The research division of crypto exchange BitMEX is testing a satellite Bitcoin system that can run a node via satellite without an internet connection.
In a new blog post, BitMex says it has successfully installed a Blockstream Bitcoin satellite system following its recent experiment with Bitcoin miners. The team used a Blockstream Satellite pro kit and Blockstream’s flat-panel antenna with a total cost of $1,200.
The installation itself took a few hours, BitMex says.
“Essentially all one needs to do is install the satellite dish, point it in the right direction, connect it to a laptop running Linux and run some custom Blockstream software, along with a modified version of Bitcoin Core 0.19.1.”
After syncing, the satellite-based node lagged behind the nodes connected to the internet by around two minutes based on BitMEX’s experience, suggesting that receiving and verifying the complete history of the block can involve a slight delay when using only the satellite.
“The client downloads the blocks in chunks, firstly the block header in chunks, followed by the main body of the block, again in chunks. Based on the way the satellite broadcasts the block data, the node does not always download blocks in a continuous order and is able to fill the gaps of missing blocks later on.”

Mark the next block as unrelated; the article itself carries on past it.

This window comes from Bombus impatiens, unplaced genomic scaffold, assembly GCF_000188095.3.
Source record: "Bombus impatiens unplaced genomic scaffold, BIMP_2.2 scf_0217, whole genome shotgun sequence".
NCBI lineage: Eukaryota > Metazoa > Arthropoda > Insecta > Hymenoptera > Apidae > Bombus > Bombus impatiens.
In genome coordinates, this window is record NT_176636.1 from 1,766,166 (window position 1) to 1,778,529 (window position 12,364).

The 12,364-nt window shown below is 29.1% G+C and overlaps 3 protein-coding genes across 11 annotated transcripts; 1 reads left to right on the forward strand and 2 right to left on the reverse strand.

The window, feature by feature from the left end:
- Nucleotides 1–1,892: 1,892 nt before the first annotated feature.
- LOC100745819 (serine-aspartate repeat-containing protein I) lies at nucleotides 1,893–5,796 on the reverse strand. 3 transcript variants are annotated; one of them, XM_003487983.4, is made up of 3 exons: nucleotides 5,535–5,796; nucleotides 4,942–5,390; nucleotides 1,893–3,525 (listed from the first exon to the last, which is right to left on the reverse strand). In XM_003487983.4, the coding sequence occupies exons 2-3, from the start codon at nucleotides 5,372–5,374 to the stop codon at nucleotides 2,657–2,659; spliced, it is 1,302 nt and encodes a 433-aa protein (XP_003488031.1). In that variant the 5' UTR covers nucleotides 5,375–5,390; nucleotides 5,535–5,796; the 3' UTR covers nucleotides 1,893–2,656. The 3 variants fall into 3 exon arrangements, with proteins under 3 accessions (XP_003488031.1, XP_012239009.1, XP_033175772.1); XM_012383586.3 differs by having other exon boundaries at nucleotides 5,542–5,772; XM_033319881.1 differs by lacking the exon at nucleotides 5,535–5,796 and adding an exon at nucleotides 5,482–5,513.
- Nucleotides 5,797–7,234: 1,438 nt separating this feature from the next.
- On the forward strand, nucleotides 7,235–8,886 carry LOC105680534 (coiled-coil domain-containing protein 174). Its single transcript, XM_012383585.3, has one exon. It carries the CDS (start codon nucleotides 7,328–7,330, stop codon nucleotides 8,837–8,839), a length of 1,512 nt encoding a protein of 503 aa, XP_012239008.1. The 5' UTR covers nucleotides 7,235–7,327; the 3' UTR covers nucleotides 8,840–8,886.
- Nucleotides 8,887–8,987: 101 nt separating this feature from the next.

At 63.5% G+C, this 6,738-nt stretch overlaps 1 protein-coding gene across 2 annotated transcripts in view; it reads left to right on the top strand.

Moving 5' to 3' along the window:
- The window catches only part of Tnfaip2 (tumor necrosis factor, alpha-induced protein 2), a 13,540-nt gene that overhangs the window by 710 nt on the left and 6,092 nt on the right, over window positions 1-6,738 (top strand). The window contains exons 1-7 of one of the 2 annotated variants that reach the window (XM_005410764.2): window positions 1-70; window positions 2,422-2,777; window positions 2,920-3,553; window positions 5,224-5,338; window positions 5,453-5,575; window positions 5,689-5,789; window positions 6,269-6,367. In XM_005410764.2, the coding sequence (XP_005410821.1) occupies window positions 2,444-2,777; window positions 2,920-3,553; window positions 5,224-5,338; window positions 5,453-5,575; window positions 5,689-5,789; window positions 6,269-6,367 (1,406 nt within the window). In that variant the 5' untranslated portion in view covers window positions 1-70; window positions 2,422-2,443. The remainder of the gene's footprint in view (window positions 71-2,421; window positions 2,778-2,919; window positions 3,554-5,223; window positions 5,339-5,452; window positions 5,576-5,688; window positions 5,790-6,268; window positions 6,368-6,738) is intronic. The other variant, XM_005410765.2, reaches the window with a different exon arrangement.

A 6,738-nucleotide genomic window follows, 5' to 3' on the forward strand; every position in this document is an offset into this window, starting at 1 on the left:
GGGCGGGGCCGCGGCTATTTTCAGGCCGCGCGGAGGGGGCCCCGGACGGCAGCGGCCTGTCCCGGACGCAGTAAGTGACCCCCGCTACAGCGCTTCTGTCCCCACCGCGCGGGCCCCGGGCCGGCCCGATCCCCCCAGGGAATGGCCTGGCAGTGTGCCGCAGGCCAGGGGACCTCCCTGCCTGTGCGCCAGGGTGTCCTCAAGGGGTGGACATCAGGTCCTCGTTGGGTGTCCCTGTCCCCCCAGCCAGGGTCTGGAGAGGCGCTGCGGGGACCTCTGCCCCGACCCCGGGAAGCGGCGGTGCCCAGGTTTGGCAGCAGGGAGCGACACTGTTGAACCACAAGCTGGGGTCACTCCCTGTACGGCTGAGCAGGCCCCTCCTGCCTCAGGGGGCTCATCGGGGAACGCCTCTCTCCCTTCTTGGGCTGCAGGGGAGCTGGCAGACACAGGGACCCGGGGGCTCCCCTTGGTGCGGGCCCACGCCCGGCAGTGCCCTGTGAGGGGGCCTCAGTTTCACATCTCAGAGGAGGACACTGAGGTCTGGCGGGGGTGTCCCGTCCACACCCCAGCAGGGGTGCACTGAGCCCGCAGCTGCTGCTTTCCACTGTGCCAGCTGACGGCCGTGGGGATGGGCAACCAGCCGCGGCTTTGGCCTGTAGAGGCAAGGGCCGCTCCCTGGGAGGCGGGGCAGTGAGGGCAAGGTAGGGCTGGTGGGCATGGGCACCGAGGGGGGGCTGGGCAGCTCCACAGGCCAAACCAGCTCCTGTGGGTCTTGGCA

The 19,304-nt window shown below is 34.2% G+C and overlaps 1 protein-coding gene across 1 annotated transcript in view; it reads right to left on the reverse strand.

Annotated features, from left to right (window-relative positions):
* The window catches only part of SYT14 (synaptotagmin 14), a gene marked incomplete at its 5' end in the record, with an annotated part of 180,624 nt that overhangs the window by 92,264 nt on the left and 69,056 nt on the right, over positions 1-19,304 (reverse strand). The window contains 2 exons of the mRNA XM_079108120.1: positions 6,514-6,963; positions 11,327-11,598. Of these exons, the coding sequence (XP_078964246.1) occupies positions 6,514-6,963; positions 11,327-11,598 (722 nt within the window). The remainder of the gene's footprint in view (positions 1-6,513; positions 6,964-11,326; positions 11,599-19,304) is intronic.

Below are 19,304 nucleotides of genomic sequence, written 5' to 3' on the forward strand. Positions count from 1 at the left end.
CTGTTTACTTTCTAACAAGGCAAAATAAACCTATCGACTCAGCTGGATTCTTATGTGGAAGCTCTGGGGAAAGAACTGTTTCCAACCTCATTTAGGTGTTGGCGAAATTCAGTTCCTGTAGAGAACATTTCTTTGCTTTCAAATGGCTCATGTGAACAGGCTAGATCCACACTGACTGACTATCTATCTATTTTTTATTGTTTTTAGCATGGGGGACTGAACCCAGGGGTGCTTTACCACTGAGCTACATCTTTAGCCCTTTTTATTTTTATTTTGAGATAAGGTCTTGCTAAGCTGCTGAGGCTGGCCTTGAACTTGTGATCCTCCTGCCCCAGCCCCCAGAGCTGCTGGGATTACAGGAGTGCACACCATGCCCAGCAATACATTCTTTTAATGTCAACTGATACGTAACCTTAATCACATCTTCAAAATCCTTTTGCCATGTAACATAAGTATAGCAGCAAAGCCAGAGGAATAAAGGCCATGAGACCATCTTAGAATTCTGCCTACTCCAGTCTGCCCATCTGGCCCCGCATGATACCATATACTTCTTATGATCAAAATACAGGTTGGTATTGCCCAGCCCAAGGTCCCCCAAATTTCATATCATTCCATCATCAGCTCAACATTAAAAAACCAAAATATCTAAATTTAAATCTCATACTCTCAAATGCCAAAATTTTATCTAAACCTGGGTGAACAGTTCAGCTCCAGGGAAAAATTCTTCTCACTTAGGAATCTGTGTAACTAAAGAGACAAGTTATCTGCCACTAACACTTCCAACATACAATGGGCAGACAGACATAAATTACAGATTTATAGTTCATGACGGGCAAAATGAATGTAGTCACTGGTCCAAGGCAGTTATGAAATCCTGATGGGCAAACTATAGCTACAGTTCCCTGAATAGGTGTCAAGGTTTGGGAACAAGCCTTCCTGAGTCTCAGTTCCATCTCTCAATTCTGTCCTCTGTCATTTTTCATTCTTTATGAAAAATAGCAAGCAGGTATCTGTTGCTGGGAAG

The satellite makes it possible for users to sync their Bitcoin node and even download and verify full blocks without ever having to connect to the internet, so users who find themselves in a remote area with no internet connection may find the satellite useful. It could also mitigate the risk of an eclipse attack, according to BitMEX.
In May, blockchain technology firm Blockstream rolled out a major upgrade to its free satellite services. The upgrade eliminated the system’s reliance on an internet connection while increasing data capacity from 120 kbps to around 1.6 Mbps.